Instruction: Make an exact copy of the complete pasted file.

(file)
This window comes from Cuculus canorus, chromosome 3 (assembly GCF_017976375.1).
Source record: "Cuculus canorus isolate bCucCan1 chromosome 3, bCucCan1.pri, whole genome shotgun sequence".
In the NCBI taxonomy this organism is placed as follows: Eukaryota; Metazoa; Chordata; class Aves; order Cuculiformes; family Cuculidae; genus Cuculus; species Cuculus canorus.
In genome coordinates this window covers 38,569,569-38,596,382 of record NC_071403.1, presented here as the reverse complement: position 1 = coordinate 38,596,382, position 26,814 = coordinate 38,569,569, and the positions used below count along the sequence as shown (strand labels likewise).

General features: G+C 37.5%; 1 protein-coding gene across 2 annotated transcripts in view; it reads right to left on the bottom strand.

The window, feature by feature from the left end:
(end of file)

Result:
This window comes from Cuculus canorus, chromosome 3 (assembly GCF_017976375.1).
Source record: "Cuculus canorus isolate bCucCan1 chromosome 3, bCucCan1.pri, whole genome shotgun sequence".
In the NCBI taxonomy this organism is placed as follows: Eukaryota; Metazoa; Chordata; class Aves; order Cuculiformes; family Cuculidae; genus Cuculus; species Cuculus canorus.
In genome coordinates this window covers 38,569,569-38,596,382 of record NC_071403.1, presented here as the reverse complement: position 1 = coordinate 38,596,382, position 26,814 = coordinate 38,569,569, and the positions used below count along the sequence as shown (strand labels likewise).

General features: G+C 37.5%; 1 protein-coding gene across 2 annotated transcripts in view; it reads right to left on the bottom strand.

The window, feature by feature from the left end: